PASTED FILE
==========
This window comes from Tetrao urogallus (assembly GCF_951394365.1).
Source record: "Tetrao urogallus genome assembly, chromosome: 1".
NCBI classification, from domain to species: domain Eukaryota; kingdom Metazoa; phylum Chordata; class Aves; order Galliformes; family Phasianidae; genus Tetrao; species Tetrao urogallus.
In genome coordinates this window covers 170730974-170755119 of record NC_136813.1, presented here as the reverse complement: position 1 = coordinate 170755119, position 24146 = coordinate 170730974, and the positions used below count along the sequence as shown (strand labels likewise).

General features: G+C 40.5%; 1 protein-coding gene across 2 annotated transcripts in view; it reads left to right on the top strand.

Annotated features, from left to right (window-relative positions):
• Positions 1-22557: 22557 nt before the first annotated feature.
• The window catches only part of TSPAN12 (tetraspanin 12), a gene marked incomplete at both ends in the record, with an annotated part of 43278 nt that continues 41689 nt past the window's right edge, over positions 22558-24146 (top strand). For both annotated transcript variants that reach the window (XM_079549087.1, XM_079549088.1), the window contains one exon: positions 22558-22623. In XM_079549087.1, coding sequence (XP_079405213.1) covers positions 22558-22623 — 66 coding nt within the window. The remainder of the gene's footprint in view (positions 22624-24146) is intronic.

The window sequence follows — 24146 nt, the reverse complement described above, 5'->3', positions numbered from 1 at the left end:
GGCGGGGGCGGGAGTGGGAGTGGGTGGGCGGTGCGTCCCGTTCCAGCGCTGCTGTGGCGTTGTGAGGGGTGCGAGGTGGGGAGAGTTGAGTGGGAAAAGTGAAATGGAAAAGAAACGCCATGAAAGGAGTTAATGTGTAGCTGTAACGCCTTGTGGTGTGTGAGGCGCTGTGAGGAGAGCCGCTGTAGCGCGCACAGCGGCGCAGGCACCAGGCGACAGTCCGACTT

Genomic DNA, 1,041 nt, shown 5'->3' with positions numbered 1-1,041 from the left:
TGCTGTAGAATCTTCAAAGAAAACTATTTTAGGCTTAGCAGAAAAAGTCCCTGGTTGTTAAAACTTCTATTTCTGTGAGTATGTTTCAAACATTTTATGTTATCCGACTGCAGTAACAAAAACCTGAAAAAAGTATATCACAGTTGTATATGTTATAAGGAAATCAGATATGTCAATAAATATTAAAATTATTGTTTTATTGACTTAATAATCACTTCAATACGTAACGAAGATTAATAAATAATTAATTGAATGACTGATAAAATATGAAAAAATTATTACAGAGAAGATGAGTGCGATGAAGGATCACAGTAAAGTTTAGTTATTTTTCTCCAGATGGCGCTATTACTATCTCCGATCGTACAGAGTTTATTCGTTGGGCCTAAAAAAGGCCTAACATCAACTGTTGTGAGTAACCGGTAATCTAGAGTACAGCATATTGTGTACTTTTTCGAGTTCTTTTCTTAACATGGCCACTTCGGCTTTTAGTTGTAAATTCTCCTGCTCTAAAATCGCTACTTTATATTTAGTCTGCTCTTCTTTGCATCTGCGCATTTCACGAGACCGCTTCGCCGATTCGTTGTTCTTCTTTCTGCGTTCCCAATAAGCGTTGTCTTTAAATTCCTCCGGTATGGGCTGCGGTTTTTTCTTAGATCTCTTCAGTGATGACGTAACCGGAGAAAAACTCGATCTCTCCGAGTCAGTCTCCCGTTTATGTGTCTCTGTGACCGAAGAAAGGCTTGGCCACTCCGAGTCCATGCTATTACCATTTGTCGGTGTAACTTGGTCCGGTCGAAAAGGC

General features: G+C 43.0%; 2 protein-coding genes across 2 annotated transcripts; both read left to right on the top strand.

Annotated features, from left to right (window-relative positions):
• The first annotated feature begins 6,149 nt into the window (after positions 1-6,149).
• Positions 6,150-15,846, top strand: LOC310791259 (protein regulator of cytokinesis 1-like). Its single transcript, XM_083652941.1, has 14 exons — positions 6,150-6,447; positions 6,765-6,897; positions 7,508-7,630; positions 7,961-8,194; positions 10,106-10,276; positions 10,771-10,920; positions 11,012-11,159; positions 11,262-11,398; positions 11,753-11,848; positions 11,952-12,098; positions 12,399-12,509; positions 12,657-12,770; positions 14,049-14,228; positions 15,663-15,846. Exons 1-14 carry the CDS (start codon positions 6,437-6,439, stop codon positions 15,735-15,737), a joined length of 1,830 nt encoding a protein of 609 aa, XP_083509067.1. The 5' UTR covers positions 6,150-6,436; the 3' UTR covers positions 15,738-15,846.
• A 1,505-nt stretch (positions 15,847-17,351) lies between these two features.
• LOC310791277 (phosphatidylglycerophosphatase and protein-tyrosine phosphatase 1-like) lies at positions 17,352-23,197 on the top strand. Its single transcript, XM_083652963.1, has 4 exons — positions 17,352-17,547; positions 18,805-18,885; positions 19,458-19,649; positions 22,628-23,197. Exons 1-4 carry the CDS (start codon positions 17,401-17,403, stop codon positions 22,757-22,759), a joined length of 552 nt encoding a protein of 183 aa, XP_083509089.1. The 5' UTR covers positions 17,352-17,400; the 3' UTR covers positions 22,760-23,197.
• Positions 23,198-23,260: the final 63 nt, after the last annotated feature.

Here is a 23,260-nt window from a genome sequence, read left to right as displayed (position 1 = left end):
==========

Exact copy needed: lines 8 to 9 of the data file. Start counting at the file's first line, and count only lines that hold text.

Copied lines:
• The window catches only part of TSPAN12 (tetraspanin 12), a gene marked incomplete at both ends in the record, with an annotated part of 43278 nt that continues 41689 nt past the window's right edge, over positions 22558-24146 (top strand). For both annotated transcript variants that reach the window (XM_079549087.1, XM_079549088.1), the window contains one exon: positions 22558-22623. In XM_079549087.1, coding sequence (XP_079405213.1) covers positions 22558-22623 — 66 coding nt within the window. The remainder of the gene's footprint in view (positions 22624-24146) is intronic.

The window sequence follows — 24146 nt, the reverse complement described above, 5'->3', positions numbered from 1 at the left end: